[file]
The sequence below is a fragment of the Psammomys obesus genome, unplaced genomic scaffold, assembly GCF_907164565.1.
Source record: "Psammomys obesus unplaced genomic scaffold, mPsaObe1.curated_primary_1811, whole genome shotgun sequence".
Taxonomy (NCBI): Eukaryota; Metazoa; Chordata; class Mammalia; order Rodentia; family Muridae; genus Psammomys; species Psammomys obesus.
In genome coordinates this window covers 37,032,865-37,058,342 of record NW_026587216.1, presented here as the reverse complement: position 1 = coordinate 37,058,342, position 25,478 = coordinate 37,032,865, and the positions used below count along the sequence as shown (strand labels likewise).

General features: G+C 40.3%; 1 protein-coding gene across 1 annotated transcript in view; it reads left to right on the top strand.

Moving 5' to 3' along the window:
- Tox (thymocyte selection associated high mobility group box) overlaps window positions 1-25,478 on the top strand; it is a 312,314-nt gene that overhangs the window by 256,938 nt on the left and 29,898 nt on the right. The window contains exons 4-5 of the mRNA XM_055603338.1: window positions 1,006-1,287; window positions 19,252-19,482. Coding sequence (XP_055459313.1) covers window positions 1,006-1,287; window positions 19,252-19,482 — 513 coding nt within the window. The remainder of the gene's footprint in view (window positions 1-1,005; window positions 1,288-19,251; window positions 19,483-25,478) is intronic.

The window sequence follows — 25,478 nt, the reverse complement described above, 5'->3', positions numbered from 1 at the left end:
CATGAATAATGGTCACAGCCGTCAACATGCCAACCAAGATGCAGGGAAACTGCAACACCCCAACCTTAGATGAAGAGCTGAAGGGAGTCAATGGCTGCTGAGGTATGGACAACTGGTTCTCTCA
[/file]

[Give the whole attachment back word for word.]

The sequence below is a fragment of the Psammomys obesus genome, unplaced genomic scaffold, assembly GCF_907164565.1.
Source record: "Psammomys obesus unplaced genomic scaffold, mPsaObe1.curated_primary_1811, whole genome shotgun sequence".
Taxonomy (NCBI): Eukaryota; Metazoa; Chordata; class Mammalia; order Rodentia; family Muridae; genus Psammomys; species Psammomys obesus.
In genome coordinates this window covers 37,032,865-37,058,342 of record NW_026587216.1, presented here as the reverse complement: position 1 = coordinate 37,058,342, position 25,478 = coordinate 37,032,865, and the positions used below count along the sequence as shown (strand labels likewise).

General features: G+C 40.3%; 1 protein-coding gene across 1 annotated transcript in view; it reads left to right on the top strand.

Moving 5' to 3' along the window:
- Tox (thymocyte selection associated high mobility group box) overlaps window positions 1-25,478 on the top strand; it is a 312,314-nt gene that overhangs the window by 256,938 nt on the left and 29,898 nt on the right. The window contains exons 4-5 of the mRNA XM_055603338.1: window positions 1,006-1,287; window positions 19,252-19,482. Coding sequence (XP_055459313.1) covers window positions 1,006-1,287; window positions 19,252-19,482 — 513 coding nt within the window. The remainder of the gene's footprint in view (window positions 1-1,005; window positions 1,288-19,251; window positions 19,483-25,478) is intronic.

The window sequence follows — 25,478 nt, the reverse complement described above, 5'->3', positions numbered from 1 at the left end:
CATGAATAATGGTCACAGCCGTCAACATGCCAACCAAGATGCAGGGAAACTGCAACACCCCAACCTTAGATGAAGAGCTGAAGGGAGTCAATGGCTGCTGAGGTATGGACAACTGGTTCTCTCA